Wednesday, August 15, 2012

Greatest victory

La Panadella Heights, 17th November 1713

After the battle of November 12, where a Catalan column had been encircled and annihilated at Montblanc town, the Spanish High Command ordered their armies to massively scroll northwards, with the intention of opening the way for the Lleida - Barcelona road. If they managed to destroy the Catalan army blocking that area, the way towards the capital city of the rebel Principality would be finally open to them.

The targeted Catalan army was encamped at Panadella Heights. Lead by the capable Marquis of Poal, who was assisted by his brother General Desvalls and General Ortega, the force consisted of 4 squadrons of Dragoons, 2 of Hussars, 2 battalions of Line Infantry and 1 of Mountain Fusiliers, besides of a few independent companies of Foot. No Artillery was with them.

Facing to them, there was already encamped a Spanish column of similar size commanded by the Duke of Popoli, who was leading a force of 2 Dragoons squadrons, 4 Infantry battalions and 1 field battery. Both armies had been watching to each other from a close distance for some time, seeking an opportunity to unbalance the situation and attack.

Such opportunity was finally coming at a fast pace --but by no means in favour of the Catalans, but to their doom: on this day, a second Spanish column lead by the brilliant Marquis of Aitona went to reinforce the Spanish lines with 2 squadrons of Guard Cavalry and 2 battalions of Foot Guards. Marquis of Poal quickly realized the chances of being attacked in the short term had increased critically, and started pondering about a wise withdrawal in time.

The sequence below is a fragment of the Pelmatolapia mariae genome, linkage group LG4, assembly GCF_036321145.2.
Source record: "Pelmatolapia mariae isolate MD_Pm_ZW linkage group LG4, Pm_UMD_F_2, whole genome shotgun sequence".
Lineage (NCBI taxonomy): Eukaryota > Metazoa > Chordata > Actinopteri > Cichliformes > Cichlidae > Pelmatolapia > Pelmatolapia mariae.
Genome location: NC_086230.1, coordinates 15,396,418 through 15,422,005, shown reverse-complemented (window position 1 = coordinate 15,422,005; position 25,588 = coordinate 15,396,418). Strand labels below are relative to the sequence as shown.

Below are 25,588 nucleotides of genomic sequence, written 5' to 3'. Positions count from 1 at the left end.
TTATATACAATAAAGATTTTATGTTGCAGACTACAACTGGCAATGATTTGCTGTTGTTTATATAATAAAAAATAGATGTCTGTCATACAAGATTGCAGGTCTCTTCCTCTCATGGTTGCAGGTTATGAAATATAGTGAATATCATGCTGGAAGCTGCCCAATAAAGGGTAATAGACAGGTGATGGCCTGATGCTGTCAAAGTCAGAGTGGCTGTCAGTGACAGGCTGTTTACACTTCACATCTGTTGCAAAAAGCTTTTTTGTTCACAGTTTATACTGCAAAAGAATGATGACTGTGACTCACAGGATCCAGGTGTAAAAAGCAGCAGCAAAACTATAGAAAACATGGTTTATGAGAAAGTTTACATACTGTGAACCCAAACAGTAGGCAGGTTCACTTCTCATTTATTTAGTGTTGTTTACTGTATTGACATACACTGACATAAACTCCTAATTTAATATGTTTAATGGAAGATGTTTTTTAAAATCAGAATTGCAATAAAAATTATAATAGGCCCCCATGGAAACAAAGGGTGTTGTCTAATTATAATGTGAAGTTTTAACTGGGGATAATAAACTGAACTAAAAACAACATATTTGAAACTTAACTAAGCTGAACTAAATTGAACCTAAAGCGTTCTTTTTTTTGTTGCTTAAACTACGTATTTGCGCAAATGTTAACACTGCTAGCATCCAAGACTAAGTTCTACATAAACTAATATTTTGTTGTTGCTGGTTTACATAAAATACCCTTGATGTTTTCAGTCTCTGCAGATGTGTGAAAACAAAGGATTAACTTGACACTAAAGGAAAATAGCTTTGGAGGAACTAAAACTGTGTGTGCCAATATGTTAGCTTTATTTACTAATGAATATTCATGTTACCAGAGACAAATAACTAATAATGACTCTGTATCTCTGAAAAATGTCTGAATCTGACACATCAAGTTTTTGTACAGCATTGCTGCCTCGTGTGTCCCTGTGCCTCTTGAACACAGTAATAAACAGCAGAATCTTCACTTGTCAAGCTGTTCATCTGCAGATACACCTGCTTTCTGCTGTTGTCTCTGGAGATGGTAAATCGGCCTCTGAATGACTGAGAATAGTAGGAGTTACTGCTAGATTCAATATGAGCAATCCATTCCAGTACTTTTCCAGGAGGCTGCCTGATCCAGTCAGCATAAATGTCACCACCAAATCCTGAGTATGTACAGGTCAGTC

It took little time to take a decision, after the scouts sent at dawn came back with alarming news: a third Spanish column was about to arrive in Panadella Heights too! According to the scouting reports, that new force consisted of 2 Horse squadrons, 3 Infantry battalions and 2 batteries! ...No matter how favourable to them terrain could be, if waiting for the arrival of that third column, the Catalans not only would become outnumbered by 3 to 1, not only would they harmlessly have to face 3 enemy batteries but also risked to be outflanked and encircled, just as General Bellver's army at Montblanc!

If such ever happened, 2 out of the 3 main Catalan columns on field would have been destroyed in less than one week's time! This time, choosing a gallant stand wasn't any option. Putting aside his self-pride, Marquis of Poal finally gave the order: --It's time for leaving this place, gentlemen --he told to his officers--. There's no victory greater than a withdrawal in due time.


abdul666 said...

Wise man!

Rittmeister Krefeld said...

Sounds more like a case of "Run Forrest, Run"!!!

Soldadets said...

...with an overcoat of dignity, though :D